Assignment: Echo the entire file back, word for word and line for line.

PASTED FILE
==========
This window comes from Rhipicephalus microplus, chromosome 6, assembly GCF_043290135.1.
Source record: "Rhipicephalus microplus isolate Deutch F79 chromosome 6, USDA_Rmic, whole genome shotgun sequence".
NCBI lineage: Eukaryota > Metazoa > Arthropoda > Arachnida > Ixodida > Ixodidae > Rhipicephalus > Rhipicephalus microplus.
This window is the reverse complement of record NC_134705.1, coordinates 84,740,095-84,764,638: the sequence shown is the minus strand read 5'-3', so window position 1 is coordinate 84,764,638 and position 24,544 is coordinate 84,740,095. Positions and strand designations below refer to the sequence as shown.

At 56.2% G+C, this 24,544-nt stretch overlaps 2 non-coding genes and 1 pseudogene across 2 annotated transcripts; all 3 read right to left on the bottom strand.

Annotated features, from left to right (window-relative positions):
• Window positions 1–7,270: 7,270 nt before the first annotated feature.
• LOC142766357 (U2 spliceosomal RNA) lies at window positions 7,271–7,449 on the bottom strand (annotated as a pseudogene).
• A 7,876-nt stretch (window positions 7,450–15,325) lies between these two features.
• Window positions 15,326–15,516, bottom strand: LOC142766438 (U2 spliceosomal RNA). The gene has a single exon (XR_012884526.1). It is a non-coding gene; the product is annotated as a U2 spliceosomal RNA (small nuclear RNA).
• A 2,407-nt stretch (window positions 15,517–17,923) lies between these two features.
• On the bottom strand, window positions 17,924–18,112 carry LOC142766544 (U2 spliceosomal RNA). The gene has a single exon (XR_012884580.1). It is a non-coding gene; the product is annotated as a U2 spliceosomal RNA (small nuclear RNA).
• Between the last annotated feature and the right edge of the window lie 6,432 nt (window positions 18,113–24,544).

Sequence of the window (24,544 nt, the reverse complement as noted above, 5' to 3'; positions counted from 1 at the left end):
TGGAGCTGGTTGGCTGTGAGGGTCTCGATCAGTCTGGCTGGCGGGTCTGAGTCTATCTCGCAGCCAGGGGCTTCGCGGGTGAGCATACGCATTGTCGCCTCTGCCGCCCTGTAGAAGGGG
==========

This window comes from Rhipicephalus microplus, chromosome 6, assembly GCF_043290135.1.
Source record: "Rhipicephalus microplus isolate Deutch F79 chromosome 6, USDA_Rmic, whole genome shotgun sequence".
NCBI lineage: Eukaryota > Metazoa > Arthropoda > Arachnida > Ixodida > Ixodidae > Rhipicephalus > Rhipicephalus microplus.
This window is the reverse complement of record NC_134705.1, coordinates 84,740,095-84,764,638: the sequence shown is the minus strand read 5'-3', so window position 1 is coordinate 84,764,638 and position 24,544 is coordinate 84,740,095. Positions and strand designations below refer to the sequence as shown.

At 56.2% G+C, this 24,544-nt stretch overlaps 2 non-coding genes and 1 pseudogene across 2 annotated transcripts; all 3 read right to left on the bottom strand.

Annotated features, from left to right (window-relative positions):
• Window positions 1–7,270: 7,270 nt before the first annotated feature.
• LOC142766357 (U2 spliceosomal RNA) lies at window positions 7,271–7,449 on the bottom strand (annotated as a pseudogene).
• A 7,876-nt stretch (window positions 7,450–15,325) lies between these two features.
• Window positions 15,326–15,516, bottom strand: LOC142766438 (U2 spliceosomal RNA). The gene has a single exon (XR_012884526.1). It is a non-coding gene; the product is annotated as a U2 spliceosomal RNA (small nuclear RNA).
• A 2,407-nt stretch (window positions 15,517–17,923) lies between these two features.
• On the bottom strand, window positions 17,924–18,112 carry LOC142766544 (U2 spliceosomal RNA). The gene has a single exon (XR_012884580.1). It is a non-coding gene; the product is annotated as a U2 spliceosomal RNA (small nuclear RNA).
• Between the last annotated feature and the right edge of the window lie 6,432 nt (window positions 18,113–24,544).

Sequence of the window (24,544 nt, the reverse complement as noted above, 5' to 3'; positions counted from 1 at the left end):
TGGAGCTGGTTGGCTGTGAGGGTCTCGATCAGTCTGGCTGGCGGGTCTGAGTCTATCTCGCAGCCAGGGGCTTCGCGGGTGAGCATACGCATTGTCGCCTCTGCCGCCCTGTAGAAGGGG